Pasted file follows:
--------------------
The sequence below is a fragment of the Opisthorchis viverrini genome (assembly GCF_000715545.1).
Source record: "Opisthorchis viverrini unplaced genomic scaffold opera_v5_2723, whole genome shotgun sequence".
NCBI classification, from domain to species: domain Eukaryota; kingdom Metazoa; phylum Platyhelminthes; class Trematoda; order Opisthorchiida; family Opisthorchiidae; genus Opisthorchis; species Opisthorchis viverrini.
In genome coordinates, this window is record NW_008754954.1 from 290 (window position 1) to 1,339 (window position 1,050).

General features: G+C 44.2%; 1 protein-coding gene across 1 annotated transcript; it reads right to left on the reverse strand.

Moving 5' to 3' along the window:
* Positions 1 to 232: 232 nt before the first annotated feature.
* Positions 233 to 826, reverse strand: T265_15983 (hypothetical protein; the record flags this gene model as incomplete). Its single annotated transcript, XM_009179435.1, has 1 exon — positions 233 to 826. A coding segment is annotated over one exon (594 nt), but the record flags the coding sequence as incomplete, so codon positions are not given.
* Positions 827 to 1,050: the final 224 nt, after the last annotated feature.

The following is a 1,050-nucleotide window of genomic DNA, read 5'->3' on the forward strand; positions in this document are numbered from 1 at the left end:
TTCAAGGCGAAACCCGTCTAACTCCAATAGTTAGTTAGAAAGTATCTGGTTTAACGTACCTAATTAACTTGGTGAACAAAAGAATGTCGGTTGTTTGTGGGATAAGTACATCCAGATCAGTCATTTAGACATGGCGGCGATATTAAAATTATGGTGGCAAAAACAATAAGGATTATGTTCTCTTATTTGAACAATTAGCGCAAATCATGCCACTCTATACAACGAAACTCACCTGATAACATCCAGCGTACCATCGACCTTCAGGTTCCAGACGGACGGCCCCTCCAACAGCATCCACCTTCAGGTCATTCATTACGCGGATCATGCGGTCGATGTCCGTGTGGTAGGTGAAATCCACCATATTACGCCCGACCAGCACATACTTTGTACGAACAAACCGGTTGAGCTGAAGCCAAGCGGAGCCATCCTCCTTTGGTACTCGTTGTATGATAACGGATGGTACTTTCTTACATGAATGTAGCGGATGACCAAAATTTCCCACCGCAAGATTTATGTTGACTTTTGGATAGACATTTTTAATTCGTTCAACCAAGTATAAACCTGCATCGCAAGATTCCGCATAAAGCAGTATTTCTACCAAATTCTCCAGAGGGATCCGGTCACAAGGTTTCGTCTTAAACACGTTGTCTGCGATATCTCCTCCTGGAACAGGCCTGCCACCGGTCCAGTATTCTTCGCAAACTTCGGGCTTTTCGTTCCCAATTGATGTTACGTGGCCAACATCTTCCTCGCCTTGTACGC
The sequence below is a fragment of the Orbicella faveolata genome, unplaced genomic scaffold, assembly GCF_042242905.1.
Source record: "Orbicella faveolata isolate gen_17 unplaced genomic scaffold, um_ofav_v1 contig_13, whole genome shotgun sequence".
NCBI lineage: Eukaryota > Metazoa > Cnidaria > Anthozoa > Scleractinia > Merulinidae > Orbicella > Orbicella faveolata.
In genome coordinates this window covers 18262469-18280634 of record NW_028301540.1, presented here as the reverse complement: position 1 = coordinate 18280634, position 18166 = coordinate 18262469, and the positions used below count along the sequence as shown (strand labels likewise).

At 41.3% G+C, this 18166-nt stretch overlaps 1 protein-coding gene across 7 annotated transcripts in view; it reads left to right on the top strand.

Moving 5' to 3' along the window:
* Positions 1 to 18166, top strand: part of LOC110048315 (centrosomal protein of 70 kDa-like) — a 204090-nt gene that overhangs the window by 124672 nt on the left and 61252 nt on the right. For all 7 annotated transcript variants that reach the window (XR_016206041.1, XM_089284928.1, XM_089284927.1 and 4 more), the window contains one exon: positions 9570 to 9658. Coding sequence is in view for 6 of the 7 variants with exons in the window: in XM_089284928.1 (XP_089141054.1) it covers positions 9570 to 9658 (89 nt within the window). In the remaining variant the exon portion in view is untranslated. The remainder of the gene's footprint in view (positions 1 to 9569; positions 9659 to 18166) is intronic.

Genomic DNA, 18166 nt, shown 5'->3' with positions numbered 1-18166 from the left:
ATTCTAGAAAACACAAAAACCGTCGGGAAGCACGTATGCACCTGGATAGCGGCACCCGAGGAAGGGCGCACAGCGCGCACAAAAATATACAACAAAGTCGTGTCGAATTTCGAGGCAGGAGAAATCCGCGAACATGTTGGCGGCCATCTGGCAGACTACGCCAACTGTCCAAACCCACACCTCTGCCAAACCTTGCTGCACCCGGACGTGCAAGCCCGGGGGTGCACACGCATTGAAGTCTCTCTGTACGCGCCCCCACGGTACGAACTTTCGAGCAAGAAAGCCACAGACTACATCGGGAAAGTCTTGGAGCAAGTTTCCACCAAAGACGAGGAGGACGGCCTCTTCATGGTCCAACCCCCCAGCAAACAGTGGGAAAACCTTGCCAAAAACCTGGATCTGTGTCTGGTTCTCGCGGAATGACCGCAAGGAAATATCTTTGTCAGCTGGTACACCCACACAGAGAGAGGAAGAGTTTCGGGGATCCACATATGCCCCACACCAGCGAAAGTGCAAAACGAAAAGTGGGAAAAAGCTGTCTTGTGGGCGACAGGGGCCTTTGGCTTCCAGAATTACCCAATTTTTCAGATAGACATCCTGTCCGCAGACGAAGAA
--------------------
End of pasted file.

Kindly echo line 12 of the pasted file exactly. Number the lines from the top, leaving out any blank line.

The sequence below is a fragment of the Orbicella faveolata genome, unplaced genomic scaffold, assembly GCF_042242905.1.